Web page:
A New & Amusing Mechanical Print


I picked this interesting little print up at auction a couple of weeks ago. Although it’s not the sort of thing that I would normally have been drawn to – being Victorian rather than Georgian and apolitical to boot – I found the idea of a movable print so engaging that I decided to blow the dust off my wallet and take it home anyway. The print’s title is The Village School Mistress, it was lithographed engraved by R. Evan Sly (fl. 1839 – 1847) and published by Charles Edmonds of 154 Strand (fl. 1845 – 1847). Sadly this was one school mistress that was showing every sign of her 170 years, and a programme of cosmetic surgery which Dolly Parton would have been proud of was called for in order to make the old girl presentable again.

The toy consists of a single piece of paper which three holes cover the face of the school mistress, her pupil and the text book. Behind it sits a paper wheel which can be rotated to change the faces of the characters and the letters displayed on the book’s pages. If you look at the photograph of the rear of the print you will note that the wheel is held in place by a strip of paper which also has text printed on its verso, indicating that it was probably recycled from the publisher’s leftover stock of books, pamphlets or magazines in order to save money. As the subheading of the print indicates, the wheel can be turned to produce 34 different different sets of faces.img_0772

R.E. Sly is something of a mystery. His career seems to have begun during the late 1830s, when he is known to have published at least one humorous print from an address near St Pancras. It’s possible that he was a relation of the engraver and printer Stephen Sly, who was active at exactly the same time and operated from premises located off Fleet Street and later in Soho. Few of Sly’s prints appear to have survived but those that have suggest that he was working as a jobbing engraver by the mid-1840s and that he may have specialised in moving prints such as this.

Thanks to surviving trade advertisements we know a little more about the nature of Edmonds’ business. According to the following advertisement, from an 1845 issue of the Spectator magazine, he sold:











Note the reference to the “curious and very entertaining mechanical print”.

154 Strand had been home to publishers and booksellers for almost a decade before Edmonds arrived on the scene. In May 1836 the premises had been acquired by William Blackwood, publisher of the Lady’s Blackwood Magazine of Fashion, who remained there until March 1844 when ownership transferred to the “publisher, bookseller, printseller and stationer” Thomas Houlston [1.] Houlston published a variety of different prints, on subjects ranging from courtoom portraiture to sentimental potboilers, however he also commissioned a series of “New & Amusing Mechanical Prints” from R. Evan Sly. Only a handful of these survive, one of which can be found in the British Museum’s collection and another in an old online auction catalogue from 2005.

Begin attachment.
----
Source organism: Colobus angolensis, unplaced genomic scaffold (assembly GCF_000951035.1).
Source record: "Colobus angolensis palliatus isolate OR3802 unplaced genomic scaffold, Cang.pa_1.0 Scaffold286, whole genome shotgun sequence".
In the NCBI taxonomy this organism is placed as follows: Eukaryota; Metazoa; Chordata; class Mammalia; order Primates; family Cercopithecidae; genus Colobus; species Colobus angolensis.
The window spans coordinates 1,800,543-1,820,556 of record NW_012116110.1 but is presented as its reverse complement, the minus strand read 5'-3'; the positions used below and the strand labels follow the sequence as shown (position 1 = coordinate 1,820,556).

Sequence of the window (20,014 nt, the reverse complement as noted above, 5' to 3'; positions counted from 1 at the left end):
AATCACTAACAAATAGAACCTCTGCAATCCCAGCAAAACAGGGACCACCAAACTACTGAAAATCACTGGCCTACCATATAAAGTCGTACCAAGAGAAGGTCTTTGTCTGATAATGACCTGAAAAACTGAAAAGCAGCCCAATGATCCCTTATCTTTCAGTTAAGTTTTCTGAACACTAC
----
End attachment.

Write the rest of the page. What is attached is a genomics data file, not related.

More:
The fact that Edmond’s continued to publish the series after he took over the shop at 154 Strand in April 1845, is probably indicative of a wholesale takeover of Houlston’s business, with Edmonds’ perhaps being a former employee or junior partner of the shop’s former owner. In the end, Edmonds’ was to remain in business for just two and a-half years before being declared bankrupt in November 1847.

I’ve added this print to my for sale section. Click at the link on the top of the page or here for more details.

  1. The Standard 28th May 1836, Morning Post 1st January 1844, Morning Chronicle 29th March 1844,  Morning Chronicle 14th April 1845, York Herald, and General Advertiser 27th November 1847.

An early 19th century caricature album

original-4Whilst we tend to view satirical prints a valuable items which are to be individually collected, displayed, and considered in their own right, that’s not necessary the way in which contemporary consumers would have approached them. The numerous original-5references to caricatures being placed into albums, scrapbooks and folders, which we find in newspaper advertisement, diaries and publication lines, suggests that satirical prints were acquired and viewed in multiples, with each print receiving perhaps only a moment’s consideration from the owner.

The loss of this collective view of satirical prints is in part due to the poor survival rate of contemporary caricature albums. As the scarcity and value of eighteenth-century prints original-6has increased over time, albums have been broken up by successive generations of antiques dealers so that individual prints could be sold onto collectors at a higher price. It’s therefore always pleasing to come across a surviving album of caricatures which has survived completely intact.

These images are of an album which has recently surfaced on the market and will appear at auction in the UK in the next few weeks. The binding carries the armorial crest of the Marquess of Londonderry and contains 130 coloured prints by the likes of John Doyle and other prominent West End caricaturists of the 1830s. original-7

The album carries an auctioneer’s estimate of £700 – £1,000, which is perhaps rather optimistic given the relative lack enthusiasm for Doyle’s works amongst many collectors. Whatever the outcome, let’s hope that this lovely item remains in one piece for a few more years to come.

G.M Woodward original – Laconic Conversation or Men of Letters!!